A SUGGESTIVE TV advert which drew complaints from shocked viewers has been defended by a Radcliffe e-cigarette company as “slightly cheeky”.

VIP Electronic Cigarettes, a company based on the Dale Street industrial estate, launched the raunchy commercials featuring a glamorous actress in November.

Following its airing just after the 9pm watershed on Saturday during I’m A Celebrity . . . Get Me Out Of Here! 147 people complained to the Advertising Standards Agency (ASA).

The innuendo-laced 20-second advert features a woman in a tight black dress who appears to be making provocative sexual references, but is in fact talking about an e-cigarette.

The ASA confirmed it had launched an investigation following the complaints which could lead to the commercial being pulled from television screens.

A spokesman said: “The complaints were generally on the grounds of taste and decency.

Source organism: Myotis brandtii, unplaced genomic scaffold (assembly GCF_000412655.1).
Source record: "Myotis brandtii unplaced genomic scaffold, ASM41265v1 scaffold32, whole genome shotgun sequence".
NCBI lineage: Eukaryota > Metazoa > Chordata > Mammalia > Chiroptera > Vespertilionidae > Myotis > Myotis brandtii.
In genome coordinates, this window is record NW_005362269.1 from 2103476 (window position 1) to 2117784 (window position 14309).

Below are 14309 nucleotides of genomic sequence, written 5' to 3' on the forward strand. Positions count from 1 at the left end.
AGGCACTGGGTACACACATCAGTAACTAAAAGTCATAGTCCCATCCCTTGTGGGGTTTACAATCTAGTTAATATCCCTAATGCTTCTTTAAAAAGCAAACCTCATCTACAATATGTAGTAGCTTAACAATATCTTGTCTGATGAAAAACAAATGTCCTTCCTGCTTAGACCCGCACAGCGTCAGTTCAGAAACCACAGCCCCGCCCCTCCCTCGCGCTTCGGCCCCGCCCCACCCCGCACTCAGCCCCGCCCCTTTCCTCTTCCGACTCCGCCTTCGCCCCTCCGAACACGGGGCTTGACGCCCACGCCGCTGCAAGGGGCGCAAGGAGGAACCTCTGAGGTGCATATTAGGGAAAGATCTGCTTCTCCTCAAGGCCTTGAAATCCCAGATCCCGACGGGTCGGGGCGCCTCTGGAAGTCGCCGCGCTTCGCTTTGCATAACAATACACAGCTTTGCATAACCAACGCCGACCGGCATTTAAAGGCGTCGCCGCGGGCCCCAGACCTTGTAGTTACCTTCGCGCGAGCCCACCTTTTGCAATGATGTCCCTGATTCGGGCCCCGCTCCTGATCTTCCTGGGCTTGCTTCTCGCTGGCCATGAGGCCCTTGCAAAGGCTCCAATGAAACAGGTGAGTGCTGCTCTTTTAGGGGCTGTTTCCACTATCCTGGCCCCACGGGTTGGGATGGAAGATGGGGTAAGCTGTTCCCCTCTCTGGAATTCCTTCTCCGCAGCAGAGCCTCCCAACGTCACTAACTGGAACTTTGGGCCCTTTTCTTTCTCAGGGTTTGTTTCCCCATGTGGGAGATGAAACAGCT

“People objected to the advert being overtly sexual and offensive and complained it sexualised and glamourised the use of e-cigarettes and/or of smoking.”

The commercial was launched on November 4 in the Granada region along with a second  advert featuring a suited man making a series of euphemism-filled statements.

Miguel Corral, co-owner of VIP Electronic Cigarettes, said the company was forbidden from including the product itself so took a different “slightly cheeky” approach.

He said: “I think it’s safe to say that our ads could be considered controversial and definitely push boundaries.

“Due to advertising regulations we were not permitted to include the product in the ad, so we decided to take a tongue-in-cheek approach to appeal to an adult audience and communicate the superior taste of VIP products while making it clear that the product does contain nicotine and that they are only available to smokers over the age of 18.

“We anticipated that the creative treatment for this campaign would cause comment and we were ready for this.

"I want to make it very clear that as a leading e-cigarette manufacturer, we take our responsibilities extremely seriously which is evident in our decision not to broadcast the ads before the watershed and follow the advertising rules closely.”